The most widely used hair preparations of the century were Macassar oil and brilliantine, whose functions were to give hair shine. In general, hair fashions changed faster as news traveled faster from one country, and even continent, to another. The simplicity of the smooth, center-parted styles worn by women in the Victorian era lasted until the 1870s, when the Parisian hairdresser Marcel Grateau created a new, natural-looking wave by turning a curling iron upside down. The Marcel wave remained popular for almost half a century and helped usher in a new era of women's waved and curled hairpieces, which were mixed with the natural hair. Another major innovation at the end of the 19th century was the invention in 1895 of the safety razor by an American, William Gillette. Barbers now concentrated on cutting hair and trimming beards and mustaches, and a new age of at-home grooming practices began.

Sunday, July 18, 2010

Porcelain, from the T'ang Dynasty to Meissen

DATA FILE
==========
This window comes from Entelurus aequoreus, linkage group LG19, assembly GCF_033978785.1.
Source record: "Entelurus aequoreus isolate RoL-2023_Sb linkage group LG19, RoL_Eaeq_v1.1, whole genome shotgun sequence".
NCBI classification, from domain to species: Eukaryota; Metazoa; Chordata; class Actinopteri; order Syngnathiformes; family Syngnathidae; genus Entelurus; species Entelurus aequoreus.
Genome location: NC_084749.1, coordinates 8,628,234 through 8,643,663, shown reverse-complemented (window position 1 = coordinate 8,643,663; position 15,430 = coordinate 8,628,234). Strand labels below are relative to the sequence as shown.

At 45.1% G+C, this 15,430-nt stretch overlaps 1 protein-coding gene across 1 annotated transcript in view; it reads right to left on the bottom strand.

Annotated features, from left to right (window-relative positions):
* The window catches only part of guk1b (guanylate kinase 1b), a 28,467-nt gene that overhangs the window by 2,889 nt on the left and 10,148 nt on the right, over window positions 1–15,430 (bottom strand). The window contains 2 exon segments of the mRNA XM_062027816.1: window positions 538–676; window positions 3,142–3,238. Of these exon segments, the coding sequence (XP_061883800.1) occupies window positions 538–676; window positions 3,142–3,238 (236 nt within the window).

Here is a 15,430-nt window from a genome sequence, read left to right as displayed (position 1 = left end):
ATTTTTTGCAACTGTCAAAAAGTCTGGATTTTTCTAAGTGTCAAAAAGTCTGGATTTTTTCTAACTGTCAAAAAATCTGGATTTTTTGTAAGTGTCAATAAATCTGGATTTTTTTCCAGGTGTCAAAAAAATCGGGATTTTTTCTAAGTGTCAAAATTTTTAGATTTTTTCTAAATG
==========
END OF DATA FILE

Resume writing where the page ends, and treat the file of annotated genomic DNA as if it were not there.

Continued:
"T'ang Dynasty" glazed pottery horse

In 1998, a German company was given permission to excavate the wreck of a 9th-century Arab trading ship that was discovered off the coast of the island of Belitung in Indonesia. It proved to contain an archaeological treasure trove.
With the wreck of the sunken vessel were found 60,000 pieces of rare Chinese porcelain. The collection became known as the Tang Treasure. The Tang Treasure was identified as having been produced in kilns in what is now the Chinese province of Hunan. It was probably intended for export to Malaysia, India and Arabia.
The Tang Treasure includes blue and white porcelain, tricolored glazed pottery from the Tang dynasty, and three early Qinghua plates, the best preserved of their kind ever found. Inscriptions found on some of the pieces suggest that the pottery was produced and transported in the early 9th century, and carbon dating has confirmed this.

T'ang white glazed porcelain ewer

T'ang porcelain ewer

Hard-paste or "true" porcelain originated in China during the T'ang dynasty (618-907 A.D.).Early Chinese porcelain consisted of kaolin (china clay) and pegmatite, a coarse type of granite. Porcelain was unknown to European potters prior to the importation of Chinese wares during the Middle Ages.

Kister china shoulder head